DEPTH OF CLOSURE: IMPROVING UNDERSTANDING AND PREDICTION

Robert J. Nicholls, Magnus Larson, Michele Capobianco, William A. Birkemeier

Abstract


The closure concept is a fundamental cross-shore boundary condition for morphodynamics and other applications such as beach nourishment and sediment budgets. This paper examines closure at a range of scales, particularly from events up to years. At these scales, closure is primarily a function of direct external forcing (cross-shore redistribution of sediment by waves), indirect external forcing (sediment loss/gain by littoral transport and the resulting profile translation) and internal system dynamics (bar dynamics). Therefore, simple wave-based models such as Hallermeier (1981) cannot be expected to predict the actual closure, although they can predict distributional properties such as the limit. A general approach to develop more user orientated estimates of closure over a range of timescales is outlined based on equilibrium theory. This will include a user-defined depth change criterion as a function of timescale.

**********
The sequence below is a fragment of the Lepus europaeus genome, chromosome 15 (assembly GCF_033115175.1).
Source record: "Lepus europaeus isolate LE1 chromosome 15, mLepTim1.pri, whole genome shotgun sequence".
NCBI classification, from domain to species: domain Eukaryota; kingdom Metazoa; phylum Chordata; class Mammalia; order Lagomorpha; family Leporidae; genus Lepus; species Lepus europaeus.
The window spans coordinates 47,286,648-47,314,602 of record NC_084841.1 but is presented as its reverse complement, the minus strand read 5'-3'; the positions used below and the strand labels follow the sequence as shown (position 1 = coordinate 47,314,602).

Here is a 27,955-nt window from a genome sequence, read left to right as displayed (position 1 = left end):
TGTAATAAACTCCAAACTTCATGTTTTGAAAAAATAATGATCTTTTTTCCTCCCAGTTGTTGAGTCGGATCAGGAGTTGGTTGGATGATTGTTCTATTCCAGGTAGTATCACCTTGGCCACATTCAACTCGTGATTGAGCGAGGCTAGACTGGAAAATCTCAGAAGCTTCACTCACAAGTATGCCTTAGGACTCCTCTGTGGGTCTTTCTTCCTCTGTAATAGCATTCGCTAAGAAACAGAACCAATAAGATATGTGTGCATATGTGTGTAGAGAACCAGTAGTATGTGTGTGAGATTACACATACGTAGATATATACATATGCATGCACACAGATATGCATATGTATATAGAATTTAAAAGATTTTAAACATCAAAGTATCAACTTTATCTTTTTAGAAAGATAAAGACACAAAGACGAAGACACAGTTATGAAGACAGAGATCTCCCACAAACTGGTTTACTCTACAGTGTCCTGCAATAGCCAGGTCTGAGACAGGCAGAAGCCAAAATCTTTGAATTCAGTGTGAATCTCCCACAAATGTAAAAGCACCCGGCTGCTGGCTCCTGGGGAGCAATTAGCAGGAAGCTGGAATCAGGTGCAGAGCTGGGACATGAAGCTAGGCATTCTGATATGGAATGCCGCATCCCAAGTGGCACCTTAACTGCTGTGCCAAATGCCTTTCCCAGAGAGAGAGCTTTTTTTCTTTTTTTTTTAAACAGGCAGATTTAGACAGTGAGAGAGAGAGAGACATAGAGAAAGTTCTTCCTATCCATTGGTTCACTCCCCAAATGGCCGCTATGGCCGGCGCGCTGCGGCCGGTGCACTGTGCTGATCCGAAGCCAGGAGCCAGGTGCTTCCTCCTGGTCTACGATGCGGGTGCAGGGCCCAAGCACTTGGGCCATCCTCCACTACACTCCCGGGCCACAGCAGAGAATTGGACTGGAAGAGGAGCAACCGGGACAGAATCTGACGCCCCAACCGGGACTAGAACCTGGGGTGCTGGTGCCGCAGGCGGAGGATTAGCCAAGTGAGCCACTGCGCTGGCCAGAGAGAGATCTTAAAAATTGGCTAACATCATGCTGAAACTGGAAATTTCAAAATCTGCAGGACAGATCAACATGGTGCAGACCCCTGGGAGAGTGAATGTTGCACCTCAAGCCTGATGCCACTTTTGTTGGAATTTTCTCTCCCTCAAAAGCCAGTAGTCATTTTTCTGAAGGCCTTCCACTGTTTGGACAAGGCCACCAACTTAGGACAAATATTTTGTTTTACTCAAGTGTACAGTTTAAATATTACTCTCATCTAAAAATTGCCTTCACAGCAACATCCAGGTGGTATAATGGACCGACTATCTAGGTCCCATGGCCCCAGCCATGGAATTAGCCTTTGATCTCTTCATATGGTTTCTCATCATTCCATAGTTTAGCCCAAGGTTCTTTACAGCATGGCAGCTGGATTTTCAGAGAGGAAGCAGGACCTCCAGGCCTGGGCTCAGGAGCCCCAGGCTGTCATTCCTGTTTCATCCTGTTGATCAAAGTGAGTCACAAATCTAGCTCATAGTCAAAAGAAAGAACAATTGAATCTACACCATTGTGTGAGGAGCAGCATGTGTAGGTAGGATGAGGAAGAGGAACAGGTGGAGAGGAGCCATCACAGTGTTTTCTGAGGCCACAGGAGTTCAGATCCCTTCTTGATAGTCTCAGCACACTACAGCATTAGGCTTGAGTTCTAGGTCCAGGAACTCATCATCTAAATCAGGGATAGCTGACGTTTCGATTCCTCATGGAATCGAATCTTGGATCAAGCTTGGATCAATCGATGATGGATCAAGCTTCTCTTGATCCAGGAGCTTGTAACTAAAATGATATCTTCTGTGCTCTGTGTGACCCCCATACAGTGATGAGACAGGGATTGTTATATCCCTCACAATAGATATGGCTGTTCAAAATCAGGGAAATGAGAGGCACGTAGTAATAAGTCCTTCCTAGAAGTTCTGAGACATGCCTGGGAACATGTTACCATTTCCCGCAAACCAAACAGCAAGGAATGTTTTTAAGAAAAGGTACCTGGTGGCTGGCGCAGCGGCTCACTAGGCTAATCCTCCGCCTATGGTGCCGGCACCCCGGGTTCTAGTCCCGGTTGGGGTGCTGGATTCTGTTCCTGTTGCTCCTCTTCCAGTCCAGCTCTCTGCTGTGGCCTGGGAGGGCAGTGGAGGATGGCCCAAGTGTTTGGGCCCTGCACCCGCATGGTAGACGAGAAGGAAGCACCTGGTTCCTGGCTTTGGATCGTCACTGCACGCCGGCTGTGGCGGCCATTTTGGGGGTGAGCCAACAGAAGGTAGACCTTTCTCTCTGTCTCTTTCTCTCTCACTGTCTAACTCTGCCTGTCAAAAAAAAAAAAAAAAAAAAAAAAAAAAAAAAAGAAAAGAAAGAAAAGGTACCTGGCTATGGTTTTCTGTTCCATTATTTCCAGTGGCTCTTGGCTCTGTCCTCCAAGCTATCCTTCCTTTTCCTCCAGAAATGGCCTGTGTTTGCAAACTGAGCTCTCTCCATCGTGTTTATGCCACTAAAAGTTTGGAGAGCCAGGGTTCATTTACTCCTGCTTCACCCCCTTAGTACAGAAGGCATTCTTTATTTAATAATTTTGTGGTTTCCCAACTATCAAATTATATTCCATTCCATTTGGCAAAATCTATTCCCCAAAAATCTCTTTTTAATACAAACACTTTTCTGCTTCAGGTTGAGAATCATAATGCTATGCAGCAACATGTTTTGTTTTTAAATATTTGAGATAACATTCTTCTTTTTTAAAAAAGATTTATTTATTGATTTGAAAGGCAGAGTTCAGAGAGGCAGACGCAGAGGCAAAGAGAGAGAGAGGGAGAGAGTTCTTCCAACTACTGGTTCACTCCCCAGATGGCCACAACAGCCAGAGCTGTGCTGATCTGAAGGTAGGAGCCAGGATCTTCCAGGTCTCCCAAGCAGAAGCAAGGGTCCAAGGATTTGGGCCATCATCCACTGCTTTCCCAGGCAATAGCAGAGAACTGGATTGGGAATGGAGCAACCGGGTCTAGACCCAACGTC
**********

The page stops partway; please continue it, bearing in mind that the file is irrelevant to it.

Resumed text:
Keywords


depth of closure; depth of closure prediction

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